Great Britain

How freeing the slaves enabled the British to burn Washington

A

mid the patriotic bombast about Making America Great Again at the Republican Convention nominating President Trump for a second term on 24 August, nobody noticed that it began on the anniversary of one of the most humiliating defeats in American history. It was on this day more than two centuries earlier in 1814 that a British military force captured Washington and burned the White House, Capitol and other public buildings.

After routing a more numerous American army at Bladensburg on the outskirts of the US capital, British soldiers and sailors met no resistance as president James Madison fled, leaving behind a splendid dinner arranged by his wife Dolley in the expectation of an American victory.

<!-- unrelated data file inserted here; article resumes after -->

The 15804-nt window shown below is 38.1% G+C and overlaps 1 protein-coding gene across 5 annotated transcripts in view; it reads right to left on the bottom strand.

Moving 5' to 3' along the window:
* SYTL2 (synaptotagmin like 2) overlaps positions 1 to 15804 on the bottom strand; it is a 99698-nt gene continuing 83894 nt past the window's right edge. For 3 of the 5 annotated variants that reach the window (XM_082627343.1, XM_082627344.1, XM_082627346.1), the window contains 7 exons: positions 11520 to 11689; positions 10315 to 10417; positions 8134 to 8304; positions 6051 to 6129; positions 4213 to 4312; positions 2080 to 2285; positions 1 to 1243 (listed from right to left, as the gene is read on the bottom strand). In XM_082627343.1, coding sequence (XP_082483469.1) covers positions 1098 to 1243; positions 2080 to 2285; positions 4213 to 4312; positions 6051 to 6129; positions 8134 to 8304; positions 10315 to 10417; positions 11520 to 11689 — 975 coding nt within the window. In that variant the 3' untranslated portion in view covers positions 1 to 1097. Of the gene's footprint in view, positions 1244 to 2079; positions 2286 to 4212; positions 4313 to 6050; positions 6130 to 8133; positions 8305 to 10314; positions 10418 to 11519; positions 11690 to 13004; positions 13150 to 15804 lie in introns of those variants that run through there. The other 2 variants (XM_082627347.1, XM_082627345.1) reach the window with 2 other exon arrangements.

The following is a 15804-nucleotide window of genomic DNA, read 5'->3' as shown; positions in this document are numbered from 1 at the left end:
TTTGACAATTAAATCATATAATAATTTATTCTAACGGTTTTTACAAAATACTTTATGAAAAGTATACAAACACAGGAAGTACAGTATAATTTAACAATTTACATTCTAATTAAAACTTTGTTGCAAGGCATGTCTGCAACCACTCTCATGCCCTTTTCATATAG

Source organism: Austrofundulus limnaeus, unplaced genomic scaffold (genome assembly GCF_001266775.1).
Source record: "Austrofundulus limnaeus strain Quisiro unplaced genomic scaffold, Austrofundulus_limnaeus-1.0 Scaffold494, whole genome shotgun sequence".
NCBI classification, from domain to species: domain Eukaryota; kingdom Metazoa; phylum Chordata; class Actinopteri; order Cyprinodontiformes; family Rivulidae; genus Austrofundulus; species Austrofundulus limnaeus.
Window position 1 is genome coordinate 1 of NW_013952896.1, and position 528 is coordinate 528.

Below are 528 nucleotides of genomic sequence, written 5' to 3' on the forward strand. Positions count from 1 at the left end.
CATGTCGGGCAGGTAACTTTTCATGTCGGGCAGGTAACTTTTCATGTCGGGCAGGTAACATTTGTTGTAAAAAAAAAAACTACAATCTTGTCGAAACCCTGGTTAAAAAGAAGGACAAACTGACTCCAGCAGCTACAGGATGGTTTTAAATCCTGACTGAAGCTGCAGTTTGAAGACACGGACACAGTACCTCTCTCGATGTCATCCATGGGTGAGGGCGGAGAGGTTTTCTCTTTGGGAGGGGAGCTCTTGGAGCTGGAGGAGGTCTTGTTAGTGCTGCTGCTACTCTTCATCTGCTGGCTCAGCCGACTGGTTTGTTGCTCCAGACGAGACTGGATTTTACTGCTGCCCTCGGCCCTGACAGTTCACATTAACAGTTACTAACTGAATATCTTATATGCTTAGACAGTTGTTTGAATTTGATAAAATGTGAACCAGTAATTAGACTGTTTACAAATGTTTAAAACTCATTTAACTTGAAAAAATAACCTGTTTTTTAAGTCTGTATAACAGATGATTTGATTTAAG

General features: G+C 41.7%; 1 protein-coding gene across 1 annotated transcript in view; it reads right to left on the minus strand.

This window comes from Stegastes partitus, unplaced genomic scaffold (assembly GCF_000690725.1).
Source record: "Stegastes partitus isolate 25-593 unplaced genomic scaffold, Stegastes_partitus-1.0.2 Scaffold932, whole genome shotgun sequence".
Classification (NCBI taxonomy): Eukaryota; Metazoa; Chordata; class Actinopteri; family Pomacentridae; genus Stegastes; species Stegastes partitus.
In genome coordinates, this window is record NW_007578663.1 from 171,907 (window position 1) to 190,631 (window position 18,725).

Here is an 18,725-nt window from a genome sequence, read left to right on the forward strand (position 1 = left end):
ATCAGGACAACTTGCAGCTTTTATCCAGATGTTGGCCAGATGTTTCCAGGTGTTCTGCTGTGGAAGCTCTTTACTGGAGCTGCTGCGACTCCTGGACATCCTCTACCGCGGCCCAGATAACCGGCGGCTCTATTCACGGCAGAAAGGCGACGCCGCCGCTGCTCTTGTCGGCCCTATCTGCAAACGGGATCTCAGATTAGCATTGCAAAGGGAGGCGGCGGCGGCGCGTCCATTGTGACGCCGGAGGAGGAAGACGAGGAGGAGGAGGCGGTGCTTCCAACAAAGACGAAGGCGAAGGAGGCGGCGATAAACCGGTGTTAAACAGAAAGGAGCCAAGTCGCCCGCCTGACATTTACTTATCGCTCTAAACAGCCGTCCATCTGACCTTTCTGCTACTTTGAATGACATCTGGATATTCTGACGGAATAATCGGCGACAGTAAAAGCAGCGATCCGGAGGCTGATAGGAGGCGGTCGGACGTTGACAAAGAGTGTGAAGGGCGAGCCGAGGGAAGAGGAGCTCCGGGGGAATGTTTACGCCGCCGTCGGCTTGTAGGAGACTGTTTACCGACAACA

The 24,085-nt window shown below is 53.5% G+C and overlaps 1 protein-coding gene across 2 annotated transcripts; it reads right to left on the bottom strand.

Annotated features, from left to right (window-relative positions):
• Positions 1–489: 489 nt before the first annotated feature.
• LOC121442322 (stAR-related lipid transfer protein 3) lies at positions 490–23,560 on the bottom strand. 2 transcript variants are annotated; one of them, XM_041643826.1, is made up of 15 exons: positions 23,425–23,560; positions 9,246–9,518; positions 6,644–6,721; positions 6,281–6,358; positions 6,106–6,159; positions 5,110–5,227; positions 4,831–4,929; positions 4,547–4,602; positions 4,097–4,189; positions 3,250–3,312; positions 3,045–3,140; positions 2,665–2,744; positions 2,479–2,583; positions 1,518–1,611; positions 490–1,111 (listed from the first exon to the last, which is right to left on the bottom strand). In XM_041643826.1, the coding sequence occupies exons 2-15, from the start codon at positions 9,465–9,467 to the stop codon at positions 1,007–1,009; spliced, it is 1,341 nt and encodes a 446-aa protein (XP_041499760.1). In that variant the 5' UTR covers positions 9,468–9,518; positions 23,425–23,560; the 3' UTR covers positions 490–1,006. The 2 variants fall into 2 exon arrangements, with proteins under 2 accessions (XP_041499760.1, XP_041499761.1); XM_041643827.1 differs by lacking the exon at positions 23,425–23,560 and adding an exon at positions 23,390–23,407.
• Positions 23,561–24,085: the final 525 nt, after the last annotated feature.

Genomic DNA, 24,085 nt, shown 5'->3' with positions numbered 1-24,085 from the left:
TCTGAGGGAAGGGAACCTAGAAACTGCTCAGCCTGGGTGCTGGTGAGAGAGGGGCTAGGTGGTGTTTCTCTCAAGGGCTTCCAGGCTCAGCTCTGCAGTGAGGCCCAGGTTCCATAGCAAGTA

The war fought between Britain and the US between 1812 and 1815 has been largely excised from the collective memory of each nation. Given the close alliance between the two countries since the early 20th century, it became convenient to treat the conflict as an unnecessary and irrelevant blip in a smooth relationship. 

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